Consumers may be overpaying for dental care because some dentists with both NHS and private arms push patients down the more expensive private route.

The Office of Fair Trading (OFT) says this is sometimes due to a lack of knowledge, but sometimes it is deliberate.

It today calls for greater patient choice and more competition in the dentistry market, following an investigation.

The regulator's study found each year around 500,000 patients may be provided with inaccurate information which puts them at risk of overpaying.

Other issues highlighted in the investigation include the complexity of the complaints process and pressure selling by dentists of payment plans, which are similar to insurance.

On complaints, the OFT says there are too many hoops to jump through for both dentists and consumers.

John Fingleton, OFT chief executive, says: "Our study has raised significant concerns about the UK dentistry market which need to be tackled quickly in the interest of patients.

"We also unearthed evidence some patients may be receiving deliberately inaccurate information about their entitlement to NHS dental treatment, and we expect to see robust action taken against such potential misconduct by dentists."

Lack of competition

Concerns were also voiced about current NHS dental contracts in England. As the majority are rolling with no end date, it means new contracts only tend to be issued if there's a shortfall in the existing supply of NHS dental treatment, or if a dentist with an existing contract gives it up.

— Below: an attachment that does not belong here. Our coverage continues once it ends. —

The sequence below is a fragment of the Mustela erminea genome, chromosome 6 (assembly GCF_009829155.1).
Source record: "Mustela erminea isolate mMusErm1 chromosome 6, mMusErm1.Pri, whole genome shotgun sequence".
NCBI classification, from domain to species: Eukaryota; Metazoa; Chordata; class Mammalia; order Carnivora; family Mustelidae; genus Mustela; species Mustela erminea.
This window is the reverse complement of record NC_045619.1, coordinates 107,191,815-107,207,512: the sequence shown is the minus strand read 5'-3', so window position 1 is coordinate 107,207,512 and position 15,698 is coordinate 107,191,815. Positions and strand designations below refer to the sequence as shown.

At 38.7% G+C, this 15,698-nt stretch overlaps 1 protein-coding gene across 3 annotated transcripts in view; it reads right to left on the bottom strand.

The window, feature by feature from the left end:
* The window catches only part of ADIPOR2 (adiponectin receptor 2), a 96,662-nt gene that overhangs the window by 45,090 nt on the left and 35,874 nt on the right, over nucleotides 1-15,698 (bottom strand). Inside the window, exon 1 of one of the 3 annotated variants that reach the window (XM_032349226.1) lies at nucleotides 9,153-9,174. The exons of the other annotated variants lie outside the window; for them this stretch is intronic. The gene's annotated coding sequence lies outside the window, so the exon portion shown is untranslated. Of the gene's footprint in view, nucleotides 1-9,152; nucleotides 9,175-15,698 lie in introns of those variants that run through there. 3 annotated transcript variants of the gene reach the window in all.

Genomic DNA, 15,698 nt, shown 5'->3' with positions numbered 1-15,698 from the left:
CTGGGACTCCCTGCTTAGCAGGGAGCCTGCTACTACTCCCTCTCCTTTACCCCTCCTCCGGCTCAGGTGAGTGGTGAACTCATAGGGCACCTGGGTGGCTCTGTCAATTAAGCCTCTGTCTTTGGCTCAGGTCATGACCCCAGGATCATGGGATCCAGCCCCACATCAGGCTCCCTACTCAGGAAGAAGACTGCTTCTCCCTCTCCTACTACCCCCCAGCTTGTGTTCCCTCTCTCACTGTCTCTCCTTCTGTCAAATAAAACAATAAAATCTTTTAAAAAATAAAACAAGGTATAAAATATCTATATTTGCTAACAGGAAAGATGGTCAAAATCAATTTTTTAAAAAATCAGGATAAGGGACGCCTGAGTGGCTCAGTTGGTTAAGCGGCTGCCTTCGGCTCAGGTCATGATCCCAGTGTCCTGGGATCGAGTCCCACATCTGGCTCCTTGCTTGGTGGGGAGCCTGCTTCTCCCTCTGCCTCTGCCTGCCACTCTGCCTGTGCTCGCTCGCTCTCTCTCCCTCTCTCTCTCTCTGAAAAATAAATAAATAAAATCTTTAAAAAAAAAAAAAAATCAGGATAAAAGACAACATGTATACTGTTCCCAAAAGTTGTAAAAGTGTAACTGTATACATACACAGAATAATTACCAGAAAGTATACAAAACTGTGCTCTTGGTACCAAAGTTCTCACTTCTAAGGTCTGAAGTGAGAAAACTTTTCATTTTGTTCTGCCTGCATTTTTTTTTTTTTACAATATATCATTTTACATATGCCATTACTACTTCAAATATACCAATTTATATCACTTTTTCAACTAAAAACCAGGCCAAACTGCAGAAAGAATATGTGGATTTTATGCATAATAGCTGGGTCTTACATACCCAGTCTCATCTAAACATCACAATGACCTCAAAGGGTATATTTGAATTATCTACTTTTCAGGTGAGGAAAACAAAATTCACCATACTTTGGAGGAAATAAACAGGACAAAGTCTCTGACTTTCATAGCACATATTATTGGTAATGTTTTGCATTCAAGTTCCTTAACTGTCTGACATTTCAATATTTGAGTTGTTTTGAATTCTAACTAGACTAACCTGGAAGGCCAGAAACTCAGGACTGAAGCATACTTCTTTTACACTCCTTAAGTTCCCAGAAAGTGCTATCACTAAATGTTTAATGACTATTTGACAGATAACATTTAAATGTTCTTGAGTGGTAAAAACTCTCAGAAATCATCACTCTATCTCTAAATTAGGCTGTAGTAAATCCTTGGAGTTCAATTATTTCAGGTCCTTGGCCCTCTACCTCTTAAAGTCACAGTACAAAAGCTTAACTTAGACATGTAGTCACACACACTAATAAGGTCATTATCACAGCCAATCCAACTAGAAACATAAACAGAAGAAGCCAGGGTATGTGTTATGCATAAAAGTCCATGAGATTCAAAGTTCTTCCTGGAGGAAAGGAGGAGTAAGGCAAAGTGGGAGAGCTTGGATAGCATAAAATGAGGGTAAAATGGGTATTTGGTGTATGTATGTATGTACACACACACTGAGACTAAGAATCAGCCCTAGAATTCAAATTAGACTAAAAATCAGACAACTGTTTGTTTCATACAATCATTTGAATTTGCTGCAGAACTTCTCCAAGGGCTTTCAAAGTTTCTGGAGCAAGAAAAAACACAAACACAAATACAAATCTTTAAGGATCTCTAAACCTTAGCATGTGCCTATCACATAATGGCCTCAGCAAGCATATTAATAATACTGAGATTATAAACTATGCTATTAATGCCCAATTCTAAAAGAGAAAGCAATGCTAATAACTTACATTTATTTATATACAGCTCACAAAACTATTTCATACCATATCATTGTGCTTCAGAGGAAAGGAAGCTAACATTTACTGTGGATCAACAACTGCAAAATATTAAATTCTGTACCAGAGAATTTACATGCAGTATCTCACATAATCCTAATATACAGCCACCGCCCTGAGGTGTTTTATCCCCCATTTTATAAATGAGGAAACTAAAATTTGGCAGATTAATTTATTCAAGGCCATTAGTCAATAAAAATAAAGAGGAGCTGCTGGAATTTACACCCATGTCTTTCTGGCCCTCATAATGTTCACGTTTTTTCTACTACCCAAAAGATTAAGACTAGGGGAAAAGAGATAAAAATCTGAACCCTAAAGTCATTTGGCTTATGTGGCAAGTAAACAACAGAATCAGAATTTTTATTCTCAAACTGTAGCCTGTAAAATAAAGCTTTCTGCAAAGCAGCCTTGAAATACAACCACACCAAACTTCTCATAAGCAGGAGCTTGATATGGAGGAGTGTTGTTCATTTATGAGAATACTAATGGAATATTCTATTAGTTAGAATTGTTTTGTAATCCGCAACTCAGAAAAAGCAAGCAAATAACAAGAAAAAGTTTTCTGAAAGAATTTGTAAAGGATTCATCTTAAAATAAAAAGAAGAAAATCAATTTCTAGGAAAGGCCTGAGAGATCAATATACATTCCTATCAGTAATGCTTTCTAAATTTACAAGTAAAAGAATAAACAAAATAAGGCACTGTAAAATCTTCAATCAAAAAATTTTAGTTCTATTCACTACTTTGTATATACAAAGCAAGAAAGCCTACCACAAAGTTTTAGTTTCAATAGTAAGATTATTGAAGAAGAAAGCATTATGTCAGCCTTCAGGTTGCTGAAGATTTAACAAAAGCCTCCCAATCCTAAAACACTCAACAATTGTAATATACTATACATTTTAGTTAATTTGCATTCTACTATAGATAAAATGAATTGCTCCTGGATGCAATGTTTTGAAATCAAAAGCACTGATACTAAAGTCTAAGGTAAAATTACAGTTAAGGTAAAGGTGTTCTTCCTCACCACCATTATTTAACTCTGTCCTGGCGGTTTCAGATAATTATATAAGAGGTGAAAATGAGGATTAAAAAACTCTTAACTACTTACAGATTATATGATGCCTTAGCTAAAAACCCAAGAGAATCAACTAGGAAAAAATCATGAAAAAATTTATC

This means it's difficult for new dental practices to be established, restricting competition.

The report also raises concerns patients are being restricted from directly accessing dental care professionals, such as hygienists, without a referral from a dentist, which the OFT considers unjustified.

Recommendations

The OFT has identified a number of recommendations to address these concerns, which include:

  • Calling on NHS commissioning bodies, the General Dental Council and the Care Quality Commission to be proactive in enforcing rules that require dentists to provide clear and accurate information about prices and treatments.
  • Calling for the current complaints system to be made simpler.
  • Urging the General Dental Council to remove restrictions preventing patients making appointments to see hygienists, dental therapists and clinical dental technicians directly.
  • Urging the Department of Health to redesign NHS dental contracts to make them easier for practices to enter the market and expand.

These are recommendations so do not constitute enforcement action.

Following discussions with the OFT, the British Dental Association has agreed to develop a code of practice covering the sale of dental payment plans.

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